Diabetes can be painful in more ways than one.
In this Sinclair Cares, Jay Siltzer shows us how technology is reducing finger sticks for diabetics while improving overall health.
All Cora Shelton wants to do is dance.
āI do jazz, tap, ballet, contemporary, and hip-hop… and sometimes modern,” said Cora Shelton.
But the 10-year-old performer’s pancreas recently gave out, resulting in a diagnosis of Type 1 diabetes.
āShe’s still able to do the same things she’s always done just with a little more effort involved,” said Kim Shelton, Cora’s mother.
āI was just scared.” “Scared?” “mumhum….ā
Primarily about the finger pricks the fifth grader told her diabetes educator, who offered a new alternative.
It’s a step in the right direction; for Cora it was getting a continuous glucose monitoring device.
āWith a needle, we put this onto the skin and the needle is removed,” said Wendy Billingsley, a Certified Diabetes Educator. “A little wire goes into the skin and measures the glucose or blood sugar in the interstitial fluid.ā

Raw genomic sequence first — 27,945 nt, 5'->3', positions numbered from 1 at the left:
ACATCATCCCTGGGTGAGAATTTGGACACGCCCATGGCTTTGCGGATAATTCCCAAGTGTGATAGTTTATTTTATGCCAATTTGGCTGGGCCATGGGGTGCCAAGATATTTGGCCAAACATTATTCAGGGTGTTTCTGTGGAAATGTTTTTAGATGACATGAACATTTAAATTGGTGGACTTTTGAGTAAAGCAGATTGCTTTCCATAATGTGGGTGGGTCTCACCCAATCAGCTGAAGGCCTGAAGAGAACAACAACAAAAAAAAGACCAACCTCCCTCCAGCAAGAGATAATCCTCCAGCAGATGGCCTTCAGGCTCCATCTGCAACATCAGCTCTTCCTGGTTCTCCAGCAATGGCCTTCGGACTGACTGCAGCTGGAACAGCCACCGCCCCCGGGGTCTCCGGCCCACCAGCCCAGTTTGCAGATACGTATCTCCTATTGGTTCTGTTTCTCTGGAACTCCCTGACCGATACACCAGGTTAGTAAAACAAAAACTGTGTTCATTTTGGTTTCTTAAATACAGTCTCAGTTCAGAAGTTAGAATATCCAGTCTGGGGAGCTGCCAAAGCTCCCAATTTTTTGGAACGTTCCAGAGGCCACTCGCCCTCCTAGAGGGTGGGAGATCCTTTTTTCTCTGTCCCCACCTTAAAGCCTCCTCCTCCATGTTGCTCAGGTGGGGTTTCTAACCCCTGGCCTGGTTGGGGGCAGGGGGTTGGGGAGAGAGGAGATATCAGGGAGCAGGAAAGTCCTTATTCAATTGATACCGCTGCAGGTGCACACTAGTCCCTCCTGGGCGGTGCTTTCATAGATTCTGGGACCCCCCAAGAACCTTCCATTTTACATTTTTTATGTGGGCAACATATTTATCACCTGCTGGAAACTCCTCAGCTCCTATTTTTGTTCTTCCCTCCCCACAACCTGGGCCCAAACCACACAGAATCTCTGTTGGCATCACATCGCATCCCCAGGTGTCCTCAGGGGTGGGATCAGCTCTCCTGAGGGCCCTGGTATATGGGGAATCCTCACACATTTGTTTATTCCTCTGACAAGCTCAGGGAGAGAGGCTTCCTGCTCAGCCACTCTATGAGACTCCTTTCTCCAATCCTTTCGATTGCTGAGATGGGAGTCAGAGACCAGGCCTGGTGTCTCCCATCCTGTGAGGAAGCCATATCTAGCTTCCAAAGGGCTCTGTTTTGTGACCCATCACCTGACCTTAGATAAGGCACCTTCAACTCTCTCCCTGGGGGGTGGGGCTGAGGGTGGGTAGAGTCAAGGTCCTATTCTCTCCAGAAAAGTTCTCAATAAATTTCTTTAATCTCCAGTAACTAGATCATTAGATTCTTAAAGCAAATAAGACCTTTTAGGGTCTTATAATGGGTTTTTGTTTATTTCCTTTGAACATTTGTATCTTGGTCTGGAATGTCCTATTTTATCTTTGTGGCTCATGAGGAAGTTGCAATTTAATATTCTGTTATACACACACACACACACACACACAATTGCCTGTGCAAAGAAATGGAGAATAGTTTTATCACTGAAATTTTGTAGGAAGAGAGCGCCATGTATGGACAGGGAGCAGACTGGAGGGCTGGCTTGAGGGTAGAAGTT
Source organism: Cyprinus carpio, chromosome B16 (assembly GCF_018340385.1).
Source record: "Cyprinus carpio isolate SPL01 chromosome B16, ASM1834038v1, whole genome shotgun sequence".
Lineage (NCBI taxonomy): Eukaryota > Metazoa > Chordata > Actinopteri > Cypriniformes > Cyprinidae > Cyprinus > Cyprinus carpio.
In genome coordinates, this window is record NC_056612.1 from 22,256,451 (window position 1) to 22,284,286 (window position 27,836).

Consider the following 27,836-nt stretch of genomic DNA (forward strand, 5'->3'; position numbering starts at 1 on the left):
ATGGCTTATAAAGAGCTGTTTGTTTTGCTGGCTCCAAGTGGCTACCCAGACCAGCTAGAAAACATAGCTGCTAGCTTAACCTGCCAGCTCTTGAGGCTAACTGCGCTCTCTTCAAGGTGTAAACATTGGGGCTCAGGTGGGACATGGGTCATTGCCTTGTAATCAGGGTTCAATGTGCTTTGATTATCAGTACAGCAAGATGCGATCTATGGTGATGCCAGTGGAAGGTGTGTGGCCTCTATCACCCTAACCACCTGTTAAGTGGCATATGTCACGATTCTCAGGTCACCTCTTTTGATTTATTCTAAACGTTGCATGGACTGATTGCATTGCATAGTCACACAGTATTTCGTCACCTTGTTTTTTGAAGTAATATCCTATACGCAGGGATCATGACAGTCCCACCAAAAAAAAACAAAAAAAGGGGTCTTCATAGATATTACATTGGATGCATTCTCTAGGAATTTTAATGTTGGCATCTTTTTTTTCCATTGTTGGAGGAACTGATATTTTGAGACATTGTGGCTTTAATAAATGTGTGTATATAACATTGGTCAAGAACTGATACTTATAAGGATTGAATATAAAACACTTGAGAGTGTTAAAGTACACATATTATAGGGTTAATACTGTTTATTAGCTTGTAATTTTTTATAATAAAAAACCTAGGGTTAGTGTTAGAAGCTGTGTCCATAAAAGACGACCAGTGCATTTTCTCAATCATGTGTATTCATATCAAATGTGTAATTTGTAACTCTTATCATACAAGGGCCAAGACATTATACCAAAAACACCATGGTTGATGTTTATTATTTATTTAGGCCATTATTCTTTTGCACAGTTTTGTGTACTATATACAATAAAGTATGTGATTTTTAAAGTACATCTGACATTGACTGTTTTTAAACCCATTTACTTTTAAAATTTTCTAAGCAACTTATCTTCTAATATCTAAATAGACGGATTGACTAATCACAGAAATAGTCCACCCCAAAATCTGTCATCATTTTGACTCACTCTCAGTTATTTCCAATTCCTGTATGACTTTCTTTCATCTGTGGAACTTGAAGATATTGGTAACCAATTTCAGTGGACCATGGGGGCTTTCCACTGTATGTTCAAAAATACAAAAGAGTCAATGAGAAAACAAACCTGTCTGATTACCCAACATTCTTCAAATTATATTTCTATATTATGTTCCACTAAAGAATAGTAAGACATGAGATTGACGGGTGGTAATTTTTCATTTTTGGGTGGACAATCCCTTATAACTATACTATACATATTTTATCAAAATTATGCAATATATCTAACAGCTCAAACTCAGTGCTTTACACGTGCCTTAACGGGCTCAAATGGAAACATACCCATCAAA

A electronic reader scanned over the bicep disk — which is replaced every two weeks — indicates whether blood sugar levels are stable, trending up requiring insulin or down needing sugar.
āI think this device has made it easier for her to want to take care of herself,” said Shelton.
āIt’s so nice for kids because they don’t have to take time out during the school day to prick their finger and they have more information,” said Billingsley.
That information allows Cora to keep practicing safely while avoiding a health crisis.
Her life is truly in step.
Health providers say continuous glucose monitors can cost patients as little as $50 a month without insurance.